Consultant Harvey Blustain has delivered his report on the reorganization of IT at the University of Oregon to the provost. As the provost described in a letter to campus on August 26, 2016, the report suggests the best way to improve UO’s IT support and operations is to consolidate the university’s fragmented technology resources into a more centralized model, one that can put in place consistent policies, procedures, and practices to increase efficiency and decrease institutional risk.
While the report's recommendations have not yet been formally adopted, the provost indicated that he, interim CIO Chris Krabiel, and Dean Adriene Lim believe the changes Mr. Blustain recommends offer a promising path forward in terms of utilizing the skill of UO’s many talented IT professionals and leveraging our IT investments to increase effectiveness. This is an opportunity to improve services and increase service levels while providing additional career opportunities for the IT community.
This final version of the report reflects comments received by campus IT staff, primarily the IT Directors Committee, Information Services, and UO Libraries. These groups have provided many constructive comments, clarifications, and insights on the recommendations in the draft report, and have helped shape the process moving forward. Their concerns included the need to maintain high-quality IT support services for faculty and students during and after the transformative changes recommended in the report, as well as the importance of the university's IT staff and the need to retain them and create career development opportunities within the campus IT structure. In order to ensure that we are taking all perspectives into consideration when moving forward, we are asking for public comment on both Blustain’s report and the proposed next steps listed below.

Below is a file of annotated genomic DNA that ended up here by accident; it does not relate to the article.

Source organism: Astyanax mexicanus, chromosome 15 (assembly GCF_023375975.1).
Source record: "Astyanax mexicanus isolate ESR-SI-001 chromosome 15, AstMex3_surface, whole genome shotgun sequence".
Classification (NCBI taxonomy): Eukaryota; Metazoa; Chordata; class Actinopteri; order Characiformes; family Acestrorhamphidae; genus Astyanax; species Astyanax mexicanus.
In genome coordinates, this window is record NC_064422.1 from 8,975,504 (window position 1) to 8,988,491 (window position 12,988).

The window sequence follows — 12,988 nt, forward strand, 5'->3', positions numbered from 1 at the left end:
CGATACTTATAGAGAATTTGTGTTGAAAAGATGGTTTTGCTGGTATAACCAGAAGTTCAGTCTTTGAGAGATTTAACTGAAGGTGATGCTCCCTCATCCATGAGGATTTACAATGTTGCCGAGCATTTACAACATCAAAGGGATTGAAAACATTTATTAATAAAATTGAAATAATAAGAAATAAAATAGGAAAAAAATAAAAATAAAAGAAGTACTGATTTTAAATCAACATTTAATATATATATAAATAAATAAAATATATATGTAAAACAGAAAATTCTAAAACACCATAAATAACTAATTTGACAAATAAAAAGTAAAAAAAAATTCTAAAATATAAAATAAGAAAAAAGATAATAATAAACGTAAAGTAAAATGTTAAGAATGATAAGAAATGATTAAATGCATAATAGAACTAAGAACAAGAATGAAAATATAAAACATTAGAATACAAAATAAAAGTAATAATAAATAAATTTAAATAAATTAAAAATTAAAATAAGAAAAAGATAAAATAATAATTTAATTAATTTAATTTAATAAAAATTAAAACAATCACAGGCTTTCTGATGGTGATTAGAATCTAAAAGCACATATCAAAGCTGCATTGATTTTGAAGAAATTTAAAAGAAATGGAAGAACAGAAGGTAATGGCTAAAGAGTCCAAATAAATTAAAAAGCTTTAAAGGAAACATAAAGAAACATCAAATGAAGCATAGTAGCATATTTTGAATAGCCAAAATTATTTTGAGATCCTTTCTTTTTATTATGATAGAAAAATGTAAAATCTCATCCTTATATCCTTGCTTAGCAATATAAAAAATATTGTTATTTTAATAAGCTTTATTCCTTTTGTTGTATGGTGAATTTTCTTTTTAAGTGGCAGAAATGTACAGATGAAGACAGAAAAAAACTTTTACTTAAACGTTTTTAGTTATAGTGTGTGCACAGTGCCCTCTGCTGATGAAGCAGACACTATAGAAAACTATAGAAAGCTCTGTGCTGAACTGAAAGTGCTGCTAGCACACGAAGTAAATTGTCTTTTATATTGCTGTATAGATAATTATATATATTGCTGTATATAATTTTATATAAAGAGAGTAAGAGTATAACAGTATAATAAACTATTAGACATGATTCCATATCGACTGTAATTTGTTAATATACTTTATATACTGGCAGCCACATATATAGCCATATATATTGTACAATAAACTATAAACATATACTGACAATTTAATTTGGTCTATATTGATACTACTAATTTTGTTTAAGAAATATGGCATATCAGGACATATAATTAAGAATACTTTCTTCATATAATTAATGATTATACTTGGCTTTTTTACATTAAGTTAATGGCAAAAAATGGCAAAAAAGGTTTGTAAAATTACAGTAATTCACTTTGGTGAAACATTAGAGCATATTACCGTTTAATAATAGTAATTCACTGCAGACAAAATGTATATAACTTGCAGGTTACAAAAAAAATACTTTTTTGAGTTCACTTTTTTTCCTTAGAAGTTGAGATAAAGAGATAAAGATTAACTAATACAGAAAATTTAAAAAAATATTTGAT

Comments on the report and the planned implementation process may be submitted using this form until 5:00 p.m. on Friday, September 30, 2016.
Mr. Blustain received his B.A. from New York University and his M.Phil. and Ph.D. in cultural anthropology from Yale University. As part of his graduate education, he spent two years in Nepal studying Hindu-Muslim relations in a village in the central hills. He then had a post-doctoral appointment at the Center for International Studies at Cornell University, during which he spent almost three years working on a USAID rural development project in Jamaica. He also served as an assistant professor in anthropology at the University of Kentucky.
When his wife Malinda received an appointment at the Peabody Museum at Harvard University in 1984, Mr. Blustain left academia and moved to Boston, where he spent a decade as a management consultant to companies in the computer and high-tech industries. In 1995, he joined PricewaterhouseCoopers as a Director in the Higher Education Consulting Practice, where he was responsible for business development and delivery in the Northeast region.
After 4 years at PwC, Harvey started his own higher education consulting firm. For the next 13 years he worked with scores of clients on a range of projects related to planning, strategy, and process improvement. Among his public university clients were Connecticut State University, Indiana State University, Iowa State University, Kent State University, Temple University, and the Universities of California (Berkeley), Connecticut, Illinois, Maine, Massachusetts, North Texas, and Vermont. He was also a Research Fellow at the EDUCAUSE Center for Applied Research (ECAR) and led a year-long study on “IT Engagement in Research.”
After Mr. Blustain retired in 2012, he and Malinda moved to Nepal for two years, where they built a house and served as volunteer English teachers in the same village where he had done research 40 years earlier. When it came time to return to the United States, the thought of resuming life in inner-city Boston was not appealing so Malinda suggested that they move to Eugene. She had never lived in Eugene, but she had deep roots here: two of her great-grandfathers had been professors at UO (Straub Hall and Stafford Hall are named for them); both her parents were UO graduates; her father had been a field associate of Luther Cressman, the godfather of Oregon archaeology; and her parents are interred in the Pioneer Cemetery on campus.
Mr. Blustain had never been to Oregon before, but he liked the idea of Oregon, so they moved here in 2014. Since arriving, he has become the chair of the Eugene-Kathmandu Sister City Association, volunteered at the Museum of Natural and Cultural History, gained a courtesy research appointment at the Center for Asian and Pacific Studies, and served on the selection committee for the university’s new scholarship for a Nepalese student.